AFTERMARKET AUTO PARTS ALLIANCE INC v. BUMPER2BUMPER INC et al

Filing 49

ORDER ON MOTIONS TO STAY AND TO AMEND SCHEDULING ORDER granting in part and denying in part 42 Motion to Stay; granting 46 Joint Motion to Amend Scheduling Order By JUDGE NANCY TORRESEN. (dfr)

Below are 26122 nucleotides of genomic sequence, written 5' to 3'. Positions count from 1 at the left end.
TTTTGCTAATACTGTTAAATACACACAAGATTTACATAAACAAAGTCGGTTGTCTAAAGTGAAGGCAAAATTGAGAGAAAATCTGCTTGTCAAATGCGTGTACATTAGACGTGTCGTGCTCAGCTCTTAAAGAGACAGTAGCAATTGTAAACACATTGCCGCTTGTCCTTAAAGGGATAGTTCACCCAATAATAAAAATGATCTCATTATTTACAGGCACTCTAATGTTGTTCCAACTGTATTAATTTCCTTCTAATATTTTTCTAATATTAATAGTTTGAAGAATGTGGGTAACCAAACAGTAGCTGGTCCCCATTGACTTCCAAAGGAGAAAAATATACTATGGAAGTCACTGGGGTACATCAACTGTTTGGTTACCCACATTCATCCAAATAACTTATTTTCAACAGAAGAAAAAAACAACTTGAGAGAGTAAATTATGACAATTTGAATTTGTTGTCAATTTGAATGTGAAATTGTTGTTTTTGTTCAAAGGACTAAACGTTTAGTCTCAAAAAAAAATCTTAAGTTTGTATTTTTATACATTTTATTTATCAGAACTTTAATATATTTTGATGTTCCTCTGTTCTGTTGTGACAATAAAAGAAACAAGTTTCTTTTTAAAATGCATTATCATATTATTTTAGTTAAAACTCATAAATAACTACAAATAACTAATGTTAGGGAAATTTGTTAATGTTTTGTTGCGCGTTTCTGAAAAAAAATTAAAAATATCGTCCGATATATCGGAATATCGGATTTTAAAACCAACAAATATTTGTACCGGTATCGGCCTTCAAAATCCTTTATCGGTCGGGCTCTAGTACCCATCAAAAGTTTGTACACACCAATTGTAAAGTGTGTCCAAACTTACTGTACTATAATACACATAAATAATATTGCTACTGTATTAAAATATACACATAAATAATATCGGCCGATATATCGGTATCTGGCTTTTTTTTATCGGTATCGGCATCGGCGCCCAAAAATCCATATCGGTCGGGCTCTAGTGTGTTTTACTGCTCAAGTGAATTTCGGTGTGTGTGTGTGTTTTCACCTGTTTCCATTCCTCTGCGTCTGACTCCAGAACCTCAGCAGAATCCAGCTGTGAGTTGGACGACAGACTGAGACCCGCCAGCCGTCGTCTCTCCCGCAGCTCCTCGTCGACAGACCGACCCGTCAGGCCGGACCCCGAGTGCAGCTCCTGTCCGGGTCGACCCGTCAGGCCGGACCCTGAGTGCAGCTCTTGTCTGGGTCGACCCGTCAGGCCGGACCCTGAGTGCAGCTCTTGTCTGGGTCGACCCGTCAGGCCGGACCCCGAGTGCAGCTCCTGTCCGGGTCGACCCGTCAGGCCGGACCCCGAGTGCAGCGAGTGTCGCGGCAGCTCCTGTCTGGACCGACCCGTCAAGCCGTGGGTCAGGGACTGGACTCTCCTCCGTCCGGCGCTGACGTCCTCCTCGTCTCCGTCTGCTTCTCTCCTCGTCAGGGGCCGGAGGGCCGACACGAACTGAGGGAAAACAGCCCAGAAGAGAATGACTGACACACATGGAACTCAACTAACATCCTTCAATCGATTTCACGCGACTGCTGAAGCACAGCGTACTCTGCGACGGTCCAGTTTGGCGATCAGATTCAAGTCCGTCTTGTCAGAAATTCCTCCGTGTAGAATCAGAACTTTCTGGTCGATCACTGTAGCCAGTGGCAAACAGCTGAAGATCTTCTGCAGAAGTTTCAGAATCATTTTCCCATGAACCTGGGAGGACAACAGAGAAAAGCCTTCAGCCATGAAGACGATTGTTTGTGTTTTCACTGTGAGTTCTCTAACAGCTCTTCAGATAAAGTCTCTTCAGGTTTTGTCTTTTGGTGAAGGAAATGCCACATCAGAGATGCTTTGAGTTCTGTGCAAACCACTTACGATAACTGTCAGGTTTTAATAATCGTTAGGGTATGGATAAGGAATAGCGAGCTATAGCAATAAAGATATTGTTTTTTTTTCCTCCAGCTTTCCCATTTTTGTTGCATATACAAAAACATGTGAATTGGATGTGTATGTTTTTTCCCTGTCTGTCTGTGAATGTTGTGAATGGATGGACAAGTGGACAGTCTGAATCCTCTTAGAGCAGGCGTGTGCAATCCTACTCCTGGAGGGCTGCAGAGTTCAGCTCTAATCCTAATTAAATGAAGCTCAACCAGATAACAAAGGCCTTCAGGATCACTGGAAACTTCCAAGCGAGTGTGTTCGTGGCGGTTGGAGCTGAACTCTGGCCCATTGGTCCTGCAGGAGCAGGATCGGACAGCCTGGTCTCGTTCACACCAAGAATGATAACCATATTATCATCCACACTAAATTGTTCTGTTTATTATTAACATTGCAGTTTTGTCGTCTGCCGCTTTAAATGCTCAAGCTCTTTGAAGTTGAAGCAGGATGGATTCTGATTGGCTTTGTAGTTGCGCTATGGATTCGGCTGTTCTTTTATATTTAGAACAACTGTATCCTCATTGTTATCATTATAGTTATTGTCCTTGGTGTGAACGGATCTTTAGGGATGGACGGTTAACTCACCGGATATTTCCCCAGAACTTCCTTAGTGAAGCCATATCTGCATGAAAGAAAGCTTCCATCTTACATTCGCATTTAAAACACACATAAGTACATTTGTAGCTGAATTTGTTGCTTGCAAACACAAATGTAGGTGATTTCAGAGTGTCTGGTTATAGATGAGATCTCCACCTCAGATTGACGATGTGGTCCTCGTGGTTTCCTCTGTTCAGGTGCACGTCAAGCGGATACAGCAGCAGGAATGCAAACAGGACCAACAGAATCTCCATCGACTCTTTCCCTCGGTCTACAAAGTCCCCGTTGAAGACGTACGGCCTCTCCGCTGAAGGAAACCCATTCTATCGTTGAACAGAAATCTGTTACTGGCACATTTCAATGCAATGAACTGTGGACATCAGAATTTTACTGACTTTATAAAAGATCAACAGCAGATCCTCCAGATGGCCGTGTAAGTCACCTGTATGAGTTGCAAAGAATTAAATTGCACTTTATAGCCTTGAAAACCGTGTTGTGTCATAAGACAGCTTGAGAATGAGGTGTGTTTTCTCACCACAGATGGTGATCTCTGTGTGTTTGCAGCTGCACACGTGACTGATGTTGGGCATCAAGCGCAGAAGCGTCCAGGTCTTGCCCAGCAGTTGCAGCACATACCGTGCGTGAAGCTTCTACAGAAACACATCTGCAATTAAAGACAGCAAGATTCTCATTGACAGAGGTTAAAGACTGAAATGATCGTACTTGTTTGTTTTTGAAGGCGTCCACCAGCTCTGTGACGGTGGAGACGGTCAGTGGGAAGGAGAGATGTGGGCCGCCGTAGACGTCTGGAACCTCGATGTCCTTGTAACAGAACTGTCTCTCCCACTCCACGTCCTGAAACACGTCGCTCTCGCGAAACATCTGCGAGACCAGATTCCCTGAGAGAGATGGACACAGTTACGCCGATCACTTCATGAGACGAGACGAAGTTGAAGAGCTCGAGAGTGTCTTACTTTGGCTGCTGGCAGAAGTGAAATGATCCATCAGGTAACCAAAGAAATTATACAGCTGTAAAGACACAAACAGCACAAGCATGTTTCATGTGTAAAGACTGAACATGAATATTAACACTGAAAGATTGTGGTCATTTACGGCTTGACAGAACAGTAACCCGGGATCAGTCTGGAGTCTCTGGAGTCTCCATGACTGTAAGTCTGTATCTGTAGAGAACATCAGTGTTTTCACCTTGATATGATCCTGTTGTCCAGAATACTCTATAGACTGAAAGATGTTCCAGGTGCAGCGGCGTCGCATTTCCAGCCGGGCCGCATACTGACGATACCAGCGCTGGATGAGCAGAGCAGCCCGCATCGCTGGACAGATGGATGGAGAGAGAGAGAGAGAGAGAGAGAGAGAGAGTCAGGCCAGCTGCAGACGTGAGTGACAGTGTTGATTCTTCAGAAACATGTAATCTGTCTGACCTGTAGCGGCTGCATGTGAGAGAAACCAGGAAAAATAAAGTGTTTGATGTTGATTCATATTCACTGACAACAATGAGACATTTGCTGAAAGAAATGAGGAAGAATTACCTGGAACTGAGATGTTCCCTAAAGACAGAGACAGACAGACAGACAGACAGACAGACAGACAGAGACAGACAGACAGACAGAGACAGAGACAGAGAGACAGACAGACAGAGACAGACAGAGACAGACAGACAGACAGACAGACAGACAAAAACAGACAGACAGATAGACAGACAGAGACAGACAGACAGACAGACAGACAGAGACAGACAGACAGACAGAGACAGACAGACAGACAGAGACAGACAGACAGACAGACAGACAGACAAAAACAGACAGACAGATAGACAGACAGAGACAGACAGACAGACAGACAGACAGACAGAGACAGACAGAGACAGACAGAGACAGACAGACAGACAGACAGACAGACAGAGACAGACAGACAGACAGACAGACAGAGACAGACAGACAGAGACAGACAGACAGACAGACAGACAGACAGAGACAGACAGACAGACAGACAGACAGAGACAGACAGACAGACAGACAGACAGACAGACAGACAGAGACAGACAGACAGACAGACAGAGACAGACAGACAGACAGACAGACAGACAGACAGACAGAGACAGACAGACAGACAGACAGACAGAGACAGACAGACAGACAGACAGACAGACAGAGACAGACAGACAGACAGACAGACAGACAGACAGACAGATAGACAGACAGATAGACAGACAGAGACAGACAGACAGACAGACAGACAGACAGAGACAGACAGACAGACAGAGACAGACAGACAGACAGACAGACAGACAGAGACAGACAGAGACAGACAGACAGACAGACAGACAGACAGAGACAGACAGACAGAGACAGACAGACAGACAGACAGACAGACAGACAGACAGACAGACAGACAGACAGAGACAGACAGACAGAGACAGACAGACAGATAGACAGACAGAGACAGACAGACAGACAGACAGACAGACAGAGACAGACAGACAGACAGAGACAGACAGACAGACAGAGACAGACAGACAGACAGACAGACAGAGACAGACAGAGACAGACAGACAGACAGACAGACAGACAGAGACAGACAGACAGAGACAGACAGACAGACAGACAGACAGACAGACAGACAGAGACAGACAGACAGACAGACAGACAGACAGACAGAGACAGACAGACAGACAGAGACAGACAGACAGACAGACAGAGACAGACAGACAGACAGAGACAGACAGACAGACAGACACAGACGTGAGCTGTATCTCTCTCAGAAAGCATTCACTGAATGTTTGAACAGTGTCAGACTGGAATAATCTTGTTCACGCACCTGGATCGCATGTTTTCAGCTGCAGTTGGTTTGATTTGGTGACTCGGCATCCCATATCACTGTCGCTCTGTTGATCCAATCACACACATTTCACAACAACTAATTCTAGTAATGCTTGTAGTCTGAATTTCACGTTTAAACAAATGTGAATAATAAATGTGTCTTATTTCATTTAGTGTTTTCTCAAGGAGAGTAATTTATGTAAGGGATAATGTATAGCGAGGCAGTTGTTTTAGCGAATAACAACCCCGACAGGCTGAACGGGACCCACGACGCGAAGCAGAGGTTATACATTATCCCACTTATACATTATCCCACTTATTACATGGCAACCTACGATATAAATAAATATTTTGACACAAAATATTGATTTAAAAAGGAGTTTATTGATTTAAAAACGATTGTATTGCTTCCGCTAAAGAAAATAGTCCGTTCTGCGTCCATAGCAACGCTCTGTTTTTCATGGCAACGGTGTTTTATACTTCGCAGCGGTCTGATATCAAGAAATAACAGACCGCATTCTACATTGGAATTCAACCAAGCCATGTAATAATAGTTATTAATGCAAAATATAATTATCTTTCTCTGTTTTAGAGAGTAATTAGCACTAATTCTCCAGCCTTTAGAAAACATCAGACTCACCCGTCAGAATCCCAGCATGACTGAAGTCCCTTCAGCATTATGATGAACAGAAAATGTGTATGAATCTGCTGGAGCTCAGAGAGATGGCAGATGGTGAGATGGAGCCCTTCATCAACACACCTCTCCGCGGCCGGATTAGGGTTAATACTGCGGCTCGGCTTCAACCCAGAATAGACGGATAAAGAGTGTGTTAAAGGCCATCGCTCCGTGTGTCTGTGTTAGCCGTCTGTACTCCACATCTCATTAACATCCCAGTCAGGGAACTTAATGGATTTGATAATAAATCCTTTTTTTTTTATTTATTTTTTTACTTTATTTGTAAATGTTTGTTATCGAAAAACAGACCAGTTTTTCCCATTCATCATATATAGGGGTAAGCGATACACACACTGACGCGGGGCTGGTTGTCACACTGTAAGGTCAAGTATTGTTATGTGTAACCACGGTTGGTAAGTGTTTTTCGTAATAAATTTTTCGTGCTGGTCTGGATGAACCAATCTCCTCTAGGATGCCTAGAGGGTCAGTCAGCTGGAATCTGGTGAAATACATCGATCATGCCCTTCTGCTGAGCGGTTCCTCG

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UNITED STATES DISTRICT COURT DISTRICT OF MAINE AFTERMARKET AUTO PARTS ALLIANCE, INC., Plaintiff, v. BUMPER2BUMPER, INC., and BANGOR CAR CARE, INC., Defendants. ) ) ) ) ) Civil no. 1:12-cv-00258-NT ) ) ) ) ) ) ORDER ON MOTIONS TO STAY AND TO AMEND SCHEDULING ORDER Defendant Bumper2Bumper, Inc. moves to stay (ECF No. 42) pending an appeal of the temporary restraining order issued in favor of the Plaintiff, Aftermarket Auto Parts Alliance, Inc.1 The parties jointly move to amend the scheduling order. (ECF No. 46). For the following reasons, the Defendant’s Motion to Stay is GRANTED in part and DENIED in part, and the Joint Motion to Amend the Scheduling Order is GRANTED. BACKGROUND On October 4, 2012, the Court issued an Order granting the Plaintiff’s Amended Emergency Motion for Temporary Restraining Order. (ECF No. 32). Following a telephonic conference with counsel, the Court denied the Defendant’s Motion for Reconsideration and Motion to Stay the Order pending reconsideration on October 11, 2012. (ECF No. 38). On that same date, the Court signed the The other Defendant, Bangor Car Care, Inc., has not joined in the Motion to Stay. In this Order, the Court refers to Bumper2Bumper, Inc. as the Defendant. 1 Temporary Restraining Order, as the Plaintiff had posted security in the amount of $15,000. (ECF No. 39). Based on the availability of counsel, and to accommodate their request to conduct limited discovery, the Court also scheduled a hearing on a motion for a preliminary injunction, to be consolidated with a trial on the merits, for December 11-12, 2012. (ECF No. 40). The Defendant filed a Notice of Appeal from the Temporary Restraining Order2 (ECF No. 41) and a Motion to Stay pending that appeal (ECF No. 42) on October 12, 2012. The Plaintiff filed a Response to the Motion to Stay on October 17, 2012 (ECF No. 47), and the Defendant filed a Reply on October 23, 2012. (ECF No. 48). The parties also filed a Joint Motion to Amend the Scheduling Order to complete discovery before the hearing and trial beginning on December 11, 2012 (ECF No. 46). DISCUSSION “The power to stay proceedings is incidental to the power inherent in every court to control the disposition of the causes on its docket with economy of time and effort for itself, for counsel, and for litigants.” Landis v. N. Am. Co., 299 U.S. 248, 254 (1936); see Microfinancial, Inc. v. Premier Holidays Intern., Inc., 385 F.3d 72, 77 (1st Cir. 2004) (“It is apodictic that federal courts possess the inherent power to stay proceedings for prudential reasons.”). “Of course, stays cannot be cavalierly dispensed: there must be good cause for their issuance; they must be reasonable in The parties dispute whether the Temporary Restraining Order is appealable. The Court declines to address that issue, leaving it to the First Circuit to decide. 2 2 duration; and the court must ensure that competing equities are weighed and balanced.” Marquis v. F.D.I.C., 965 F.2d 1148, 1155 (1st Cir. 1992). “Stays of injunctive orders . . . are evaluated under the traditional four-part standard applied to injunctions.” Acevedo-Garcia v. Vera-Monroig, 296 F.3d 13, 16 (1st Cir. 2002). “The considerations are: (1) whether the applicant has made a strong showing of success on the merits; (2) whether the applicant will be irreparably harmed absent injunctive relief; (3) whether issuance of the stay will injure other parties; and (4) where the public interest lies.” Id. at 16 n.3. “In essence, the issuance of a stay depends on ‘whether the harm caused [movant] without the [stay], in light of the [movant’s] likelihood of eventual success on the merits, outweighs the harm the [stay] will cause [the non-moving party].’” Id. at 16-17 (quoting United Steelworkers of America v. Textron, Inc., 836 F.2d 6, 7 (1st Cir. 1987)). The Plaintiff argues that the Defendant cannot satisfy the four considerations because: (1) the Court has already determined that the Plaintiff will likely succeed on the merits; (2) the Defendant has not provided proof of irreparable harm, and the Plaintiff has posted security of $15,000; (3) a stay would harm the Plaintiff’s goodwill and reputation; and (4) a stay would not be in the public interest because consumer confusion would continue. The Defendant counters that: (1) in granting the Temporary Restraining Order, the Court explained that there was insufficient evidence on four of the eight factors regarding likelihood of consumer confusion, only two factors clearly favored the Plaintiff, and the remaining two 3 factors favored the Defendant; (2) complying with the Temporary Restraining Order would be a “brutal” and “monumental” task involving “crushing” but nonetheless “speculative” costs to the Defendant’s “booming business”; (3) the Plaintiff is a “titan” of its industry, and it has been “unscathed” during the year in which the Defendant has used the Plaintiff’s name; and (4) the public interest favors the Defendant’s “small, family-owned business.” Reply at 4-6. In considering the parties’ arguments, the Court notes that it offered to schedule an expedited hearing on a motion for a preliminary injunction after telephonic oral argument on the Plaintiff’s Amended Emergency Motion for Temporary Restraining Order on September 12, 2012. (ECF No. 22). The parties then failed to reach a short-term agreement, necessitating a ruling on the Plaintiff’s Motion for Temporary Restraining Order. During the telephonic conference on October 11, 2012, the Court again offered to schedule an expedited preliminary injunction hearing for late October or early November, but the parties declined because they wished to pursue limited discovery and the Defendant’s counsel had travel plans. The hearing was thus delayed to the first date acceptable to all concerned, December 11, 2012, which is less than seven weeks from now. The Court has repeatedly indicated its desire to hear all of the evidence in order to make complete factual findings. Although the Court determined, on the basis of limited evidence, that the Plaintiff will likely succeed on the merits, the Court did not determine that the Defendant’s chance of success is insignificant. The Court did not 4 assign numerical probabilities to each party’s position, and it has not foreclosed the chance that, with sufficient evidence, the Defendant can succeed on the merits. Both parties claim that they will suffer harm, but the Court notes weaknesses in both claims. Although there is an opportunity for consumer confusion and injury to the Plaintiff’s goodwill and reputation every day on which the Defendant continues to use the name Bumper2Bumper, the Plaintiff has known about the Defendant’s use since March of 2012. The Plaintiff waited to file this case until August 24, 2012, having allowed at least five months of harm to elapse. The Court understands that time for investigation is needed prior to filing a lawsuit, but it questions the amount of time in light of the degree of alleged harm. As to the Defendant, the Court also finds indications that the alleged harm has become magnified as time has progressed. The Court attempted to measure the harm to the Defendant by ordering briefing on the issue of security. (ECF No. 24). The Defendant responded that, in order to change its name, it would have to spend several thousand dollars on signage and its online activities, and that it would lose the benefit of the money it had already spent on advertising over a year or longer. The Court then set the amount of security at $15,000 to take into account the Defendant’s signage and Internet costs as well as costs that could result from the disruption in its advertising. In its Motion for Reconsideration, the Defendant cast the situation somewhat differently, stating that it would have to expend “vast amounts of time, energy, and money” to comply with the Temporary Restraining Order. (ECF No. 33 at 2). The Defendant characterized the necessary changes as 5 “legion,” noting for the first time that it would incur costs for new stationery, corporate filings, state licenses and permits, license plate placards on its vehicles, and employee uniforms. (Id. at 3). In connection with its Motion to Stay, the Defendant now claims that a name change “could even drive a small business like [Bumper2Bumper] out of business.” Reply at 3. Although the Court does not condone the manner in which the Defendant has steadily amplified its potential harm, the Court finds it appropriate to consider all of the information now before it in determining whether a stay is warranted. In light of the Defendant’s chance of success on the merits, the Court concludes that the harm the Defendant will suffer in the absence of a stay outweighs the harm the Plaintiff will suffer with a stay in place. However, the Defendant’s request to stay pending resolution of its appeal is more extensive than necessary. The appeal is likely to take considerable time to decide, and it would not be fair to the Plaintiff to stay this case pending a decision by the First Circuit. Therefore, the Court limits the stay until December 12, 2012, the date the hearing on the motion for preliminary injunction is set to conclude.3 The Court emphasizes that the next seven weeks of opportunities for consumer confusion and injury to the Plaintiff’s goodwill and reputation is not trivial, but the balance of the harms favors the Defendant because of the extensive changes that it would need to make to comply with the Temporary Restraining Order. The Court notes that the parties are planning to consolidate the hearing on a motion for preliminary injunction with a trial on the merits, and that they have proposed an ambitious scheduling order to achieve that goal. Joint Motion to Amend Scheduling Order (ECF No. 46). The Court puts the parties on notice that it is highly unlikely to continue the hearing on the preliminary injunction even if it must bifurcate the two proceedings. 3 6 CONCLUSION The Defendant’s Motion to Stay (ECF No. 42) is GRANTED to the extent that the Temporary Restraining Order is stayed until December 12, 2012. The Motion is DENIED to the extent it seeks an indefinite stay pending appeal. The parties’ Joint Motion to Amend the Scheduling Order (ECF No. 46) is GRANTED. SO ORDERED. /s/ Nancy Torresen NANCY TORRESEN UNITED STATES DISTRICT JUDGE Dated this 25th day of October, 2012. 7